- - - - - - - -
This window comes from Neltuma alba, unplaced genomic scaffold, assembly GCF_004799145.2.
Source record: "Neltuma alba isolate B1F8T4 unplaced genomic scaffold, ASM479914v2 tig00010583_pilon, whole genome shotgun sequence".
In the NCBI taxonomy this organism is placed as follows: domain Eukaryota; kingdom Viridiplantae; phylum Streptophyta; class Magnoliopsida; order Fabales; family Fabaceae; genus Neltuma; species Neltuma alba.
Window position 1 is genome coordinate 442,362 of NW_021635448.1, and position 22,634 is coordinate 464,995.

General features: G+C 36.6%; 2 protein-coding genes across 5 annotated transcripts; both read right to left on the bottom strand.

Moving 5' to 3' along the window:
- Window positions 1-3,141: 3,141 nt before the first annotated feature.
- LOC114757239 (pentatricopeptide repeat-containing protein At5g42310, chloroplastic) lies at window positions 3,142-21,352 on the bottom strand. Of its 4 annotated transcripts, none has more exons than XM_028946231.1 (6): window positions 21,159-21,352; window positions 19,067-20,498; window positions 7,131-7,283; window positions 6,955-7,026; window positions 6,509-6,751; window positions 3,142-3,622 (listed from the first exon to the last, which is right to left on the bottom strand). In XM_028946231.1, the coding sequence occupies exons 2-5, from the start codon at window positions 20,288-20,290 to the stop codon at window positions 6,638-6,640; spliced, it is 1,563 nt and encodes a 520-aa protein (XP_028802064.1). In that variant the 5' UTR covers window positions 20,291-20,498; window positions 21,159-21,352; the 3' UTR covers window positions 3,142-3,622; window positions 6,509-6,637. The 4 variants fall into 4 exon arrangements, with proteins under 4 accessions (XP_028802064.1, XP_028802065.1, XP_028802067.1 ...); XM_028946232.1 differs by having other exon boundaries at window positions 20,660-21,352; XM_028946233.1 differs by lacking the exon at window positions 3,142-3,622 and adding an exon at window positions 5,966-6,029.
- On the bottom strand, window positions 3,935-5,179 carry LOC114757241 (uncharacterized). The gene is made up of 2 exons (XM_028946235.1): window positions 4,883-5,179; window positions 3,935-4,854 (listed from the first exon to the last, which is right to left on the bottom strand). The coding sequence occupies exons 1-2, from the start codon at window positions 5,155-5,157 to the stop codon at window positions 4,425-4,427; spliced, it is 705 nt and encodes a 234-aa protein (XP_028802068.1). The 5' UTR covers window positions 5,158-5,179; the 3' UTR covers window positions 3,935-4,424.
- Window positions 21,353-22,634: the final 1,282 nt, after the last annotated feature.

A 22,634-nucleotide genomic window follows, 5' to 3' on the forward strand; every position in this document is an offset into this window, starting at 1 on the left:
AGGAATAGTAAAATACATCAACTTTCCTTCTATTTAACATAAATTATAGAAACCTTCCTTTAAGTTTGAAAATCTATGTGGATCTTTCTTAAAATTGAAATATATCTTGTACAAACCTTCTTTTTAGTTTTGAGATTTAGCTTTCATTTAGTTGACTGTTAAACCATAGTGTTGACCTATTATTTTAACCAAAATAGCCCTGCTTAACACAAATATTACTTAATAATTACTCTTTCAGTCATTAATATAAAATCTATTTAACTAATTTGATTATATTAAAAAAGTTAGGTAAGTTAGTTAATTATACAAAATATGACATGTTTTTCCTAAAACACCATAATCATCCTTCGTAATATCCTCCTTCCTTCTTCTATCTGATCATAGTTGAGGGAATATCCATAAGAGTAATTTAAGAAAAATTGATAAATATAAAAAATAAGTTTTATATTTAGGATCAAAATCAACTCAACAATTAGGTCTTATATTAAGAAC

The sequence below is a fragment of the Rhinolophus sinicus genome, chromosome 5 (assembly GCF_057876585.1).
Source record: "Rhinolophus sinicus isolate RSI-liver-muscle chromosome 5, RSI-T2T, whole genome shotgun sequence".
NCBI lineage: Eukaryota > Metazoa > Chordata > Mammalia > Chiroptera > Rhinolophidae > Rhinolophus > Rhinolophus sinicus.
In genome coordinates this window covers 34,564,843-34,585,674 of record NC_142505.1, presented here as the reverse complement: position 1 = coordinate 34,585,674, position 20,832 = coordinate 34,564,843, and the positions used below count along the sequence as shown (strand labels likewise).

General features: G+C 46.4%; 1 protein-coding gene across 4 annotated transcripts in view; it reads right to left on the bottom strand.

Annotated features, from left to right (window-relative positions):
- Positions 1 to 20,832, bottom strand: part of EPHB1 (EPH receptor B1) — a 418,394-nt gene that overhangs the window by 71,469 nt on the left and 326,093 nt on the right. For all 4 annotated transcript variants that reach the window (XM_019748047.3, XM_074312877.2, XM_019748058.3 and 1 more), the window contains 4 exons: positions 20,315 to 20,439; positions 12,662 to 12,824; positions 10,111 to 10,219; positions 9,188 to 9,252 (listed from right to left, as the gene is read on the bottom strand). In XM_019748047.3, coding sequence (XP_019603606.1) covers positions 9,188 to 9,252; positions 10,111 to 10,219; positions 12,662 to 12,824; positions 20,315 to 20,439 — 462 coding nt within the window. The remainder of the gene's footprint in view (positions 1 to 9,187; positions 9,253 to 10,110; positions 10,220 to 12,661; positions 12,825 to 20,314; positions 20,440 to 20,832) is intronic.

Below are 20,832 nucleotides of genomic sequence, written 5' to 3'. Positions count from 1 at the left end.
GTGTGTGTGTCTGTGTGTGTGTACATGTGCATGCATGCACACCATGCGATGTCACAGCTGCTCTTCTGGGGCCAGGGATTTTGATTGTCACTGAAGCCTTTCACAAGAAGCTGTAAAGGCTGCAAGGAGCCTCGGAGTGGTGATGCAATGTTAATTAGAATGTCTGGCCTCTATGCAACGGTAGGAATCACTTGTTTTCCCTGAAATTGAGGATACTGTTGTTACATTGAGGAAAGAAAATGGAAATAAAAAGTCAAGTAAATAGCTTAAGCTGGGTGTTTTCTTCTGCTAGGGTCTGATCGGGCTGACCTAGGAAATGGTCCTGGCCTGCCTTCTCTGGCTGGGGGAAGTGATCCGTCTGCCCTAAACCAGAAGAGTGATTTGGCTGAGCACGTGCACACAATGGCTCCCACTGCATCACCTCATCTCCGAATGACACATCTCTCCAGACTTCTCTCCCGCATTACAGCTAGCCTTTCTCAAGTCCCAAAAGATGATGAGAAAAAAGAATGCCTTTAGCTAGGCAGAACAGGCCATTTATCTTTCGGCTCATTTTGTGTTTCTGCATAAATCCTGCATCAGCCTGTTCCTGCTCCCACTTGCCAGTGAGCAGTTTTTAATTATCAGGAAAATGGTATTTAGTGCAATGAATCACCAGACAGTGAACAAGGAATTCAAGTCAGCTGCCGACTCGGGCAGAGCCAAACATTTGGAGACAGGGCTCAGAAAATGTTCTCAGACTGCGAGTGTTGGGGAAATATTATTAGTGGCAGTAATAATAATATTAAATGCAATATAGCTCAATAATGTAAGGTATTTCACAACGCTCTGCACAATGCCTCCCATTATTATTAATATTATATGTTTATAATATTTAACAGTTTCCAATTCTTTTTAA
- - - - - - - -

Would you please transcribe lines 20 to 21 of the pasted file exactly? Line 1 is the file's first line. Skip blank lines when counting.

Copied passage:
Below are 20,832 nucleotides of genomic sequence, written 5' to 3'. Positions count from 1 at the left end.
GTGTGTGTGTCTGTGTGTGTGTACATGTGCATGCATGCACACCATGCGATGTCACAGCTGCTCTTCTGGGGCCAGGGATTTTGATTGTCACTGAAGCCTTTCACAAGAAGCTGTAAAGGCTGCAAGGAGCCTCGGAGTGGTGATGCAATGTTAATTAGAATGTCTGGCCTCTATGCAACGGTAGGAATCACTTGTTTTCCCTGAAATTGAGGATACTGTTGTTACATTGAGGAAAGAAAATGGAAATAAAAAGTCAAGTAAATAGCTTAAGCTGGGTGTTTTCTTCTGCTAGGGTCTGATCGGGCTGACCTAGGAAATGGTCCTGGCCTGCCTTCTCTGGCTGGGGGAAGTGATCCGTCTGCCCTAAACCAGAAGAGTGATTTGGCTGAGCACGTGCACACAATGGCTCCCACTGCATCACCTCATCTCCGAATGACACATCTCTCCAGACTTCTCTCCCGCATTACAGCTAGCCTTTCTCAAGTCCCAAAAGATGATGAGAAAAAAGAATGCCTTTAGCTAGGCAGAACAGGCCATTTATCTTTCGGCTCATTTTGTGTTTCTGCATAAATCCTGCATCAGCCTGTTCCTGCTCCCACTTGCCAGTGAGCAGTTTTTAATTATCAGGAAAATGGTATTTAGTGCAATGAATCACCAGACAGTGAACAAGGAATTCAAGTCAGCTGCCGACTCGGGCAGAGCCAAACATTTGGAGACAGGGCTCAGAAAATGTTCTCAGACTGCGAGTGTTGGGGAAATATTATTAGTGGCAGTAATAATAATATTAAATGCAATATAGCTCAATAATGTAAGGTATTTCACAACGCTCTGCACAATGCCTCCCATTATTATTAATATTATATGTTTATAATATTTAACAGTTTCCAATTCTTTTTAA